Meet Emma Saldanha, founder of Written By Ems; the female-led business offering high-calibre business support in marketing, copywriting and content strategy. From SMEs to multinational organisations, Emma is proud to have worked with business owners and marketing teams nationwide, devising highly effective, tailored campaigns through keyword rich content, email marketing and social media.
With over 10 years in-house marketing and content creation experience, Emma decided to change tact in 2017, and took a leap of faith to start her own freelance business, Written By Ems, and she hasn’t looked back since! Since starting Emma has had countless huge successes and has helped an extensive range of businesses; from accountants, to business coaches, to recruitment businesses and tech start-ups. All of her work is compiled in a copywriting portfolio and available to view online.
As part of our #WomenInSMEs we chatted with Emma about how she came to become a successful female entrepreneur:
What’s the story behind Written By Ems?
I had worked in various marketing positions for over 10 years, making my way up through the ranks, as they say. In 2016, I thought I had found the ‘perfect job’, it was a part-time marketing role with a local family-owned business. Sadly, just over a year in and I was made redundant.
This was very scary as it was the first time it had happened to me and I was let go with one days’ notice! I had the choice of either trying to find another role that offered flexibility, or I could go out on my own and have the freedom to choose who I work with. I chose the latter, and nearly two years on I’m still doing it.
Wow, that must have been a shock, but great that it prompted you to be your own boss! What would you has been your greatest success and challenge to date?
Oh, there have been lots of successes. Personally, the biggest has to be getting the business up and running. There are so many ‘behind-the-scene’ type things to think about, such as registering with HMRC, opening a business account, planning your taxes, understanding how to issue invoices …these are just a few. If you’ve never set up and run a business, like I hadn’t these come as a shock. And, you can’t underestimate how much time and energy, particularly in the beginning they take up.
On a client perspective, it has to be working with a business coach, who approached me with an idea and wanted me to help him communicate his business’ offering through branding, a fresh and clean website, active social media campaigns and email marketing. It’s been great to work with him over the last year and see how his business has grown and how he is helping other businesses to thrive.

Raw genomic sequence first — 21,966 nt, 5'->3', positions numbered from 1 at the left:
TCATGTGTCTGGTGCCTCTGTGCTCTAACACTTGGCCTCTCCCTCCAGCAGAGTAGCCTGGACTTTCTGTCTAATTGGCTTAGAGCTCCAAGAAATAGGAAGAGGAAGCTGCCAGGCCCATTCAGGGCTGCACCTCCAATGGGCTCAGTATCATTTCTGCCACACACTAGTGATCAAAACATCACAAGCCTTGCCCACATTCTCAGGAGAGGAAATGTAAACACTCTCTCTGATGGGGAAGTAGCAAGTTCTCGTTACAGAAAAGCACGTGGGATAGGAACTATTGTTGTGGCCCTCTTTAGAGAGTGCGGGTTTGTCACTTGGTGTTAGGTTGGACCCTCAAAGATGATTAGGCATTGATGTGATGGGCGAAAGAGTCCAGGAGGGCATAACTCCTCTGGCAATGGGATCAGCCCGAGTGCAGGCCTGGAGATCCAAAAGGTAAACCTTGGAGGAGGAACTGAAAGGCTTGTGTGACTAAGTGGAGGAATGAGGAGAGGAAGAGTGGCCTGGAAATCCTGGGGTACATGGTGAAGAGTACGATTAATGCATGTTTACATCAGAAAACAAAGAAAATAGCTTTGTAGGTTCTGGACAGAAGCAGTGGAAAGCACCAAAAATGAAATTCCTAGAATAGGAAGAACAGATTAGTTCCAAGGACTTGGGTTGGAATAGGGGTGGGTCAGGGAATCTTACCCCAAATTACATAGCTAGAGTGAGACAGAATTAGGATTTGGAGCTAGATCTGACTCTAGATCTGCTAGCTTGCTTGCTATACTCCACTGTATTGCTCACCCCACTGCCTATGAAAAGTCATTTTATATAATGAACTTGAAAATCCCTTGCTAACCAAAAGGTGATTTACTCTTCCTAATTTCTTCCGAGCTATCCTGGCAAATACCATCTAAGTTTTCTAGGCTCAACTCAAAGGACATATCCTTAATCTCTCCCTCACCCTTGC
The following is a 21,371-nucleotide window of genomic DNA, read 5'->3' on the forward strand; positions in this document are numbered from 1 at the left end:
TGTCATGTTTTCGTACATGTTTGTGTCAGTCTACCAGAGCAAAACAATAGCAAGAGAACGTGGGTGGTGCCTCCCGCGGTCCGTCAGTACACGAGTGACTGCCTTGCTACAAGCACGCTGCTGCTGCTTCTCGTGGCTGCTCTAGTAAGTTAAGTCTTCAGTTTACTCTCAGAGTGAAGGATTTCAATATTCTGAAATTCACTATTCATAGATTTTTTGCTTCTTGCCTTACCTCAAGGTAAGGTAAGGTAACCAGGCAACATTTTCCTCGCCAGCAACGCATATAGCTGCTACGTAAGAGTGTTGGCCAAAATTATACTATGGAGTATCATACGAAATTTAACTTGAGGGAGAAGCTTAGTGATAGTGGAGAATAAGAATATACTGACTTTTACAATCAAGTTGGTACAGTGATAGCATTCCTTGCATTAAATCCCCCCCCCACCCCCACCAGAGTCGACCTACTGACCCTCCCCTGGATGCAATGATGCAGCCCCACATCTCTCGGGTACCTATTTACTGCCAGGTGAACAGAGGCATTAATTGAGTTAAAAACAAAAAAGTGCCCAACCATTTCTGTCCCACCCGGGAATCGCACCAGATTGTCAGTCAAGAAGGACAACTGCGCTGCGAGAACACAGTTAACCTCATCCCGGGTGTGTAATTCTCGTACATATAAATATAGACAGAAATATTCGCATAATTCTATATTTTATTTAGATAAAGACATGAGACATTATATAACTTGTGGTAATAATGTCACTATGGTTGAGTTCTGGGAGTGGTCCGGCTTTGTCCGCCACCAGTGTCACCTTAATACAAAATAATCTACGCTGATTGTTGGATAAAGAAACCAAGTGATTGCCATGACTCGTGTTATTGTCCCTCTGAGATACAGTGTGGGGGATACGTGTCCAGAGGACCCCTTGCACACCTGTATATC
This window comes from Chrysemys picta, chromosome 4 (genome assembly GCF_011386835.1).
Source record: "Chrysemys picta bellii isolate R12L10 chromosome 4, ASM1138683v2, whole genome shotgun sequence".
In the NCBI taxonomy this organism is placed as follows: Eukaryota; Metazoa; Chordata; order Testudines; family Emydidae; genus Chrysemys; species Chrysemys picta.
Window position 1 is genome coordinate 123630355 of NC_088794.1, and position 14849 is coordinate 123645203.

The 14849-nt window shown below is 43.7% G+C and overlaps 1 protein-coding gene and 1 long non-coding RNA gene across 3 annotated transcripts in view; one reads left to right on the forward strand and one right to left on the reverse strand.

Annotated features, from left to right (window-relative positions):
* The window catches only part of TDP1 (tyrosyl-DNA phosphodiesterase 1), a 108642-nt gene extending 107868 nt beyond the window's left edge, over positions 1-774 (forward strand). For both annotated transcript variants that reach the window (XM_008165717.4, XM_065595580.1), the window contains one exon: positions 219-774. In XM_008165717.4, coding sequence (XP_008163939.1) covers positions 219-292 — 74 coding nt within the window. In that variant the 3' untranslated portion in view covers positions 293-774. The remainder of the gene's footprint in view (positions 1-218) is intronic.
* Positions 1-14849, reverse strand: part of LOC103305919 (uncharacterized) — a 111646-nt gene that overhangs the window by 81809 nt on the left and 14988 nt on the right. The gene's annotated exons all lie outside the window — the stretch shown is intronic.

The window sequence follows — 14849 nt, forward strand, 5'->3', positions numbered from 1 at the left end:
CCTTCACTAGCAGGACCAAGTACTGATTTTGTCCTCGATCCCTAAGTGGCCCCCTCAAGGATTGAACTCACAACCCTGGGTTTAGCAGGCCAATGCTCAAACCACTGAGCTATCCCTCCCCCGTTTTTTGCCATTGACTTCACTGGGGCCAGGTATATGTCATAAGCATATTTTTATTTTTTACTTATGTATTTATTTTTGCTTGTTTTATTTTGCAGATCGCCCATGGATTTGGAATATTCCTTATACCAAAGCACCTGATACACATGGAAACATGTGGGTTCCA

I think one of the biggest challenges for many small start-up businesses is finding clients. You soon realise that clients aren’t going to come to you, and that you have to go out and find them yourself. I use a combination of methods, in-person networking, online networking, speculatively contacting companies and agencies and blogging – but I’ve been a bit slack with this lately.
It’s important that you find the route that works best for you and that you keep up with it, so you have a regular source of work coming in. When you’re busy it can be very tempting to let this slide, but things can change quickly with business, and the next week you may find yourself with no work at all.
That all sounds really positive! So, what would be your biggest piece of advice to female entrepreneurs just starting out in business?
My biggest piece of advice is to listen to your gut – as it is nearly always right.
Early on when you’re trying to get the business off the ground, get your name known and make money, it’s tempting to take on everything that comes your way. But, if your gut instinct is telling you that something doesn’t feel right, it’s probably true. I’ve learnt the hard-way that ignoring your gut instinct is a bad idea, and it’s caused me hours of stress.
I’d also say don’t see other businesses as the competition. There are always ways for you to collaborate, which could lead to you both working on bigger projects. Plus, working with other businesses is a great way to swap skills or learn new ones.
Finally, why were you drawn to the campaign, can you offer a comment on why you think it's important?
I’ve been aware for some time that there is a lack of owner-managed businesses that are run by women, and it’s great that this campaign will raise the awareness that even though there may be obstacles to setting up and running your own business, that it is still possible. And, it’s incredibly awarding to know that you are building something for yourself.
I’m also really looking forward to reading all the other ladies’ stories and being inspired by their journeys into business.